Canadian General Defends Afghanistan Night Raids

Incursions necessary in battle against Taliban, general says in response to scathing rights report

by Steve Rennie |

KANDAHAR – Canada’s top soldier in Afghanistan confirmed his forces raid the homes of suspected Taliban militants after nightfall, a controversial practice that some say stokes anger and resentment among ordinary Afghans against foreign troops.

[In this handout picture from the U.S. Navy, a U.S. Marine prepares to conduct a raid at a suspected al-Qaeda group hideout in Afghanistan on Jan. 1, 2002. (AP Photo)]In this handout picture from the U.S. Navy, a U.S. Marine prepares to conduct a raid at a suspected al-Qaeda group hideout in Afghanistan on Jan. 1, 2002. (AP Photo)

Brig.-Gen. Denis Thompson, commander of Task Force Kandahar, said yesterday that while he is “philosophically against such raids,” the nighttime incursions are necessary in the coalition’s battle against a persistent insurgency.”There’s nothing worse than busting into somebody’s house in the middle of the night,” he said.

“However, in the cases where we actually go into a compound, it’s either in self-defence or it’s as a result of a long string of intelligence gathering that has led us to a certain compound.

“And invariably when it comes time to execute the raid, there are no innocent civilians there – there are just bad guys.”

Thompson made the remarks in response to a scathing report released yesterday by the Afghanistan Independent Human Rights Commission, which said lethal air strikes and “abusive” overnight raids by coalition forces threaten to turn Afghans against foreign military forces.

The 55-page report warns that bombings by U.S. and NATO aircraft, along with incursions into civilian houses after dark, could undermine seven years of trying to win over the Afghan people.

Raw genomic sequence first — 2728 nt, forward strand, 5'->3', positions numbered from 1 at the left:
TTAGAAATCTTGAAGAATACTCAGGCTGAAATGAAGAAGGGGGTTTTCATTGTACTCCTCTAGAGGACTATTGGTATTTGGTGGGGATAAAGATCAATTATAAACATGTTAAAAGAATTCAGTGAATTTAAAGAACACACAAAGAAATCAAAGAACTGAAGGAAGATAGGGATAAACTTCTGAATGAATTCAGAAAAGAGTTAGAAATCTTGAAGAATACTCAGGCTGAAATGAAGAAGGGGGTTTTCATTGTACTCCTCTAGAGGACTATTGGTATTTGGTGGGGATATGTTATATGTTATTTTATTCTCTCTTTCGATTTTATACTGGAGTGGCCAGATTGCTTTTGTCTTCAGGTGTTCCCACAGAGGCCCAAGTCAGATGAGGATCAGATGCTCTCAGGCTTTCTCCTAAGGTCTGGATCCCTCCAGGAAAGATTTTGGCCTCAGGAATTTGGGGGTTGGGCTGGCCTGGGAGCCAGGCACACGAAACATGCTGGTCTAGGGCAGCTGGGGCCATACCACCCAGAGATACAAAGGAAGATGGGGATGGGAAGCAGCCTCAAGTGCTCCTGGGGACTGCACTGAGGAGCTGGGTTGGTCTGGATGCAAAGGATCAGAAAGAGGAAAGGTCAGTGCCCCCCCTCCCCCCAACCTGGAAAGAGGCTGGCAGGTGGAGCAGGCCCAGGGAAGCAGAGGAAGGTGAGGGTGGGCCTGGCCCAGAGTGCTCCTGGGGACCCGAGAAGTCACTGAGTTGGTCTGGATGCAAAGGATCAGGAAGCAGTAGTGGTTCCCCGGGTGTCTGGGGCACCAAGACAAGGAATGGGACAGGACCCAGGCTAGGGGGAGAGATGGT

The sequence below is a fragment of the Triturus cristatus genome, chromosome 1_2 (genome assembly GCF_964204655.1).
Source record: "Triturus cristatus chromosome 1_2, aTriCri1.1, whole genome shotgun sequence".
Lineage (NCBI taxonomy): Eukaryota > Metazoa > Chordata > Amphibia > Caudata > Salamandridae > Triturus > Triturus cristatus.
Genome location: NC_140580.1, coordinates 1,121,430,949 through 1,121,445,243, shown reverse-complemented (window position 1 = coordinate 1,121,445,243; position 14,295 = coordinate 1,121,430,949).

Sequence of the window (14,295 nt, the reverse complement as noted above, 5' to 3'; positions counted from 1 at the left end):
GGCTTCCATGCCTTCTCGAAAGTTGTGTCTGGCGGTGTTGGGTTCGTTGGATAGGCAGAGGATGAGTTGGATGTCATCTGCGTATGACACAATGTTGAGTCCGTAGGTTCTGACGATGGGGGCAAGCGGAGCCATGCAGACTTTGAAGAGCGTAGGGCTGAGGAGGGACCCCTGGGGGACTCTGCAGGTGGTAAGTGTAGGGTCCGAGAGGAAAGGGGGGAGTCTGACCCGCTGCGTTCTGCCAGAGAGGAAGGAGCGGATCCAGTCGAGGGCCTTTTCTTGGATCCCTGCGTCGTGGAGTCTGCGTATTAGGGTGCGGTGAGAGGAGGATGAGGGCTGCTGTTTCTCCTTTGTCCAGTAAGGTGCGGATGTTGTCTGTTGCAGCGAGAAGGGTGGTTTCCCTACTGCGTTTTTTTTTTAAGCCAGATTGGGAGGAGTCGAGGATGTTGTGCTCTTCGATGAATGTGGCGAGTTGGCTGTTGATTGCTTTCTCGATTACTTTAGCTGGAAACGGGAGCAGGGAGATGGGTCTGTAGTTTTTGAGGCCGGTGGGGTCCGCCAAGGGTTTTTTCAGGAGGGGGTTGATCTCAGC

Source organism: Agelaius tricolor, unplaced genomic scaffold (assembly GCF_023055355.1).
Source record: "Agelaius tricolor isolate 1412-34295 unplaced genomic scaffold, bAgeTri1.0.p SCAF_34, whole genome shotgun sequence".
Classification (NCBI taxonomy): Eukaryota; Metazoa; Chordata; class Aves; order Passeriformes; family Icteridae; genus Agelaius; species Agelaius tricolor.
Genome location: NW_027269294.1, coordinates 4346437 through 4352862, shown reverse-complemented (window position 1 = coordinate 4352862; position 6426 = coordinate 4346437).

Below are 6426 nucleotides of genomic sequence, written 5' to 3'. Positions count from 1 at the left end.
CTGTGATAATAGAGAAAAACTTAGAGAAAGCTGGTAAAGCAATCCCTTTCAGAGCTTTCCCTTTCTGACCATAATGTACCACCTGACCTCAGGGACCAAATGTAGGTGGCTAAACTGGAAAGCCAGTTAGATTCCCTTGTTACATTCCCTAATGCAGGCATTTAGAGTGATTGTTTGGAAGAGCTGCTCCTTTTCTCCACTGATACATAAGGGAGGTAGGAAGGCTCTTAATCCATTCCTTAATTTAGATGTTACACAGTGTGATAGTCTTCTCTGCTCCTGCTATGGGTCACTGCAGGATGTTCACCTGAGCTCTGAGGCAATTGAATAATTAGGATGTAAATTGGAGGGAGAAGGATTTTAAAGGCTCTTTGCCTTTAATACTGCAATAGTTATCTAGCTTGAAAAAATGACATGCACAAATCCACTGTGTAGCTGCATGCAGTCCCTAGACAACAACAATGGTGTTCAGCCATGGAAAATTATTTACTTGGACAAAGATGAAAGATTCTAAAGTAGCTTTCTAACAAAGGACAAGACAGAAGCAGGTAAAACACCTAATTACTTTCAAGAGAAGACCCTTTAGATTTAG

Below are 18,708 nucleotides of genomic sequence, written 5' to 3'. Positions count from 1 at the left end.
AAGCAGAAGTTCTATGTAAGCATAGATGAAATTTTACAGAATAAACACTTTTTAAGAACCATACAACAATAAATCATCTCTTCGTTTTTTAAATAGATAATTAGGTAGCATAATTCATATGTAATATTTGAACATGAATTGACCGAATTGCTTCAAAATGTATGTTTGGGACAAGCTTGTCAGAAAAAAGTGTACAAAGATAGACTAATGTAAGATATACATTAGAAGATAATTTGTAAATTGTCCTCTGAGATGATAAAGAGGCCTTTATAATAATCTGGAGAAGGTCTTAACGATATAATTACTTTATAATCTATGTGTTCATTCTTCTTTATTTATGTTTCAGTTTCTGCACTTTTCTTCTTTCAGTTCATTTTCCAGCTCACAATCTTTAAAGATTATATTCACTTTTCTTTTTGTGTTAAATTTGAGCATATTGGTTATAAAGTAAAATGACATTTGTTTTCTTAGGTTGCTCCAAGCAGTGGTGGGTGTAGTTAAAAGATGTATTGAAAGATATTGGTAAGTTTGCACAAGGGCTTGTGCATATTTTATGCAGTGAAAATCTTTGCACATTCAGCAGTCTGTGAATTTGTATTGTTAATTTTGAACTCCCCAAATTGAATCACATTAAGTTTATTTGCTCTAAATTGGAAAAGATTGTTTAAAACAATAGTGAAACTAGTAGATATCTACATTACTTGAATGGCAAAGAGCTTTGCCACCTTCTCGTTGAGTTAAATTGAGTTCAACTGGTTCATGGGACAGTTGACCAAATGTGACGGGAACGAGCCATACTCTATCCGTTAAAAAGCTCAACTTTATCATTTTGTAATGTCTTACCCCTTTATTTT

“Afghan families experienced their family members killed or injured, their houses or other property destroyed, or homes invaded at night without any perceived justification or legal authorization,” the report says.

“They often did not know who perpetrated the acts against the family or why. To their knowledge and perception, those who perpetrated the acts were never punished nor prevented from repeating them,” the report says.

The night raids frequently involve “abusive behaviour and violent breaking and entry,” which the report says stokes almost as much anger toward coalition forces as the air strikes.

“Afghans in these regions generally know stories of friends or family members who have been awakened in the middle of the night to be tied up, and often abused by a group of armed men,” it says. “Whether individual stories are true or are hearsay is difficult to verify. Nonetheless the prevalence of the stories … suggest these night raids do occur and with some regularity.”

The commission released the report in Kabul, where Afghan President Hamid Karzai was attending a memorial ceremony across town for three Afghans killed in an overnight raid by U.S. forces.

The American military has said its forces killed three “known individuals with Al Qaeda links” during a Dec. 17 raid after the “insurgents” tried to fire on U.S. troops first.

But Afghan officials insist Amir Hassan, 40, his wife and their 14-year-old nephew were innocent civilians. Karzai has called on the chair of the Joint Chiefs of Staff to investigate their deaths.

The commission’s report says night raids occur more frequently in Kandahar province, the Taliban hotbed where the bulk of Canada’s roughly 2,700 troops are stationed, than other areas of Afghanistan.

The report documents four night raids: two in Kandahar, and one each in the provinces of Kabul and Nangarhar.

A common pattern observed during the raids was for armed men to “separate the men from the women in the household, tie up the men, and often take one or more of the men with them when they left.”

The commission says there have been other incidents where the men were simply shot on sight.

“While night searches may in several cases provide significant military intelligence and/or result in the capture of legitimate targets, there are also several cases in which there is significant evidence suggesting that the targeted individuals were not in any way linked to insurgent activities,” the report says.

However, the report did not find evidence of “any systematic patterns of intimidation.”

© Copyright Toronto Star 1996-2008


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